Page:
This step-by-step guide to reading your results will make things simpler for you to understand. I will also explain what the diagnosis means and what would be the following steps to take.
Your test results will contain much different information, including your medical history, current medications, vitals, and a description of your symptoms. It may also include an overview of the diagnostic testing protocols used during your evaluation.
Reading Your Sleep Score
When you first receive your sleep study results, the first thing you want to look for is the AHI. This is the Apnea-Hypopnea Index . Basically, this is an hour-by-hour index of your sleep apnea episodes that you recorded during your sleep study.
The AHI determines the severity of your breathing disturbances while you sleep. Here is what the numbers mean:
|Severe Sleep Apnea||30.0 AHI or above|
|Moderate Sleep Apnea||15.0 – 30.0 AHI|
|Mild Sleep Apnea||5.0 – 15.0 AHI|
|Normal Indications of Sleep Apnea Episodes||Under 5.0 AHI|
Different Types of Sleep Apnea
Your test will also be able to help differentiate the type of sleep apnea that you have. This is determined by the frequency of breathing disturbances and the type of episode. However, it is common to experience sleep apnea without being diagnosed with that form.
1. Obstructive Sleep Apnea
Obstructive sleep apnea is diagnosed if the airways are blocked 90% or more and lasts longer than ten seconds. This happens because the upper airway and throat muscles become relaxed, blocking the passage. This is the most common form of sleep apnea and is usually caused by an obstruction in the airways.
Hypopnea, or shallow breathing, is also caused by the relaxation of the throat and upper airways. This is diagnosed if the airway restriction is between 30% and 89% and the airflow is restricted for longer than ten seconds.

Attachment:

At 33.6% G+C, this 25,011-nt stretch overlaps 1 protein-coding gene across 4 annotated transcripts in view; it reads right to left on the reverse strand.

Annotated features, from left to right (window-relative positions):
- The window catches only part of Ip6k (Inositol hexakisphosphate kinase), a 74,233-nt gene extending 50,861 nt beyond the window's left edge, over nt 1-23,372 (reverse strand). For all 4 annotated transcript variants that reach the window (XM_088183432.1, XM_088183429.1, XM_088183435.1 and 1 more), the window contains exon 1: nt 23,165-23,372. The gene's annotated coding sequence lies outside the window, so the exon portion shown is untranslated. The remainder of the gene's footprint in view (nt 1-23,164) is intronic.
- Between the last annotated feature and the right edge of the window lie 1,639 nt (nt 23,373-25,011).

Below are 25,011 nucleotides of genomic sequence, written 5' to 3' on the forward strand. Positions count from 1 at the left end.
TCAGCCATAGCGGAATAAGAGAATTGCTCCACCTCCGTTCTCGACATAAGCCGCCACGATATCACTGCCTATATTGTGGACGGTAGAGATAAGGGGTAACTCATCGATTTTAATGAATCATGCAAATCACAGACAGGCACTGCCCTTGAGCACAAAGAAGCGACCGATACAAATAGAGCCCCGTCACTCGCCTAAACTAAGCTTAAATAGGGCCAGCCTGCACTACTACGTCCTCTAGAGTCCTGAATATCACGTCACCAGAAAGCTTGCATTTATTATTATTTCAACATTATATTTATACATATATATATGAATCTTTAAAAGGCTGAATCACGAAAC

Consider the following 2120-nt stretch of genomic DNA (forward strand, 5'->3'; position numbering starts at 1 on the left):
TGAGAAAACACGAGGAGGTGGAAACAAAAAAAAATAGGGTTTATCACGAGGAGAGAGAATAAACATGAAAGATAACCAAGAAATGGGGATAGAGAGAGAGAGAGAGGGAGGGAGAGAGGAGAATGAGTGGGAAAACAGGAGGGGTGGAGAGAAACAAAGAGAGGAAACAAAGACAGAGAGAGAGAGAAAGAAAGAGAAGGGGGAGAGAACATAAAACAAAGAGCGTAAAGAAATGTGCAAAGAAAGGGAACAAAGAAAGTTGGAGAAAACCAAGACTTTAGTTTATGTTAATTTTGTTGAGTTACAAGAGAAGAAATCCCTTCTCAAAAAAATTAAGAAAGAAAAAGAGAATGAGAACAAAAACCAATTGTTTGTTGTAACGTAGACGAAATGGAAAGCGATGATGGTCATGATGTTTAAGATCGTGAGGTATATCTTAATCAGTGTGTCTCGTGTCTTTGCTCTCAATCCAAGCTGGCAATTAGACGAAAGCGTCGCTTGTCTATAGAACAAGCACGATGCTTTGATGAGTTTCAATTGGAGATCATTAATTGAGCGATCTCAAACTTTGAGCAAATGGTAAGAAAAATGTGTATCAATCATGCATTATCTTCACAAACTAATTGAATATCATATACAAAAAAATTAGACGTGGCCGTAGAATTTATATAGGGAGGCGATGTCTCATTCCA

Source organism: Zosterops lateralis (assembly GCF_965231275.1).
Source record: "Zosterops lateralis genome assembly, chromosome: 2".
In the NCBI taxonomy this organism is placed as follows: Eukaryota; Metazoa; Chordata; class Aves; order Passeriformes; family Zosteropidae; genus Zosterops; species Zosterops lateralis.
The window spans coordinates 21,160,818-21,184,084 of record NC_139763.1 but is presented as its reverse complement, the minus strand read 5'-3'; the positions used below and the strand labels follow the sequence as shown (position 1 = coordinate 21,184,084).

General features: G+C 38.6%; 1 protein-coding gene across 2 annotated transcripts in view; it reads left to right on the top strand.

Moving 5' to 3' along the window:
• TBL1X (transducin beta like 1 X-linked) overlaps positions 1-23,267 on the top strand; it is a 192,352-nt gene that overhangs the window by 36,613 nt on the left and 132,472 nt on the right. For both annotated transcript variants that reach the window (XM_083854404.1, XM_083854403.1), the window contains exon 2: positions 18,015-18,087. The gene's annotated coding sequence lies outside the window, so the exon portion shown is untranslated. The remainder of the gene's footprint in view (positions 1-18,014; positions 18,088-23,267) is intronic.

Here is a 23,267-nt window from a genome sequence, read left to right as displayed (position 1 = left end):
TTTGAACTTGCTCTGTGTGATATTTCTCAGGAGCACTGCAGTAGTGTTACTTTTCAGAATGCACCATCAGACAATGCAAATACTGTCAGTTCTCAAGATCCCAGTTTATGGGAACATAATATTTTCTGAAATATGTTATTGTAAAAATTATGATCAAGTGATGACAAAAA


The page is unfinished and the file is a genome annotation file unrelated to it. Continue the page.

3. Central Apnea
Central apnea is similar to obstructive sleep apnea, except, in this case, there is no physical obstruction. Instead, the total loss of airflow is caused by neurological or pulmonary dysfunction, which lasts for ten seconds or more.
This is quite a rare condition often seen in patients with a problem with alcohol or opioid abuse or cardiac or neurological conditions.
4. Mixed Apnea
Mixed apnea, as you probably already guessed, is a combination of central and obstructive sleep apnea.
This complex condition is often seen in patients who suffer from a severe form of obstructive sleep apnea and have symptoms of central sleep apnea. To get this diagnosis, the episodes will last more than ten seconds.
Other Causes For Sleep Apnea
If your sleep score results show that your sleep apnea is position dependent, then they will talk to you about different positions to sleep in to control the problem.
If your sleep apnea is not due to your positioning, you will need further consultations to discuss your treatment. These include CPAP machines, nasal sprays, otolaryngologic surgery, or mandibular dental devices.
You must have a clear understanding of your sleep study results. A misunderstanding could lead to a misdiagnosis, which can be life-threatening should your actual condition go untreated.
Addressing any issues with your sleep conditions early on means that you can be treated before the situation worsens. An early diagnosis can also mean a chance of curing or improving your condition before it becomes more severe.
Sleep apnea can have a negative impact on your day-to-day life and can even start to affect your concentration at work. This is why getting tested for sleep conditions is crucial as soon as you notice the symptoms.
There are pros and cons to taking at-home sleep scoring kits. For example, they make you feel more comfortable, are more affordable, do not have to wait for them, and are convenient. However, they need to be more accurate and can lead to a misdiagnosis.
Lastly, it is essential to remember that many forms of sleep apnea and conditions can cause sleep disturbance, so always seek advice from a medical professional if you are uncertain or concerned about your symptoms.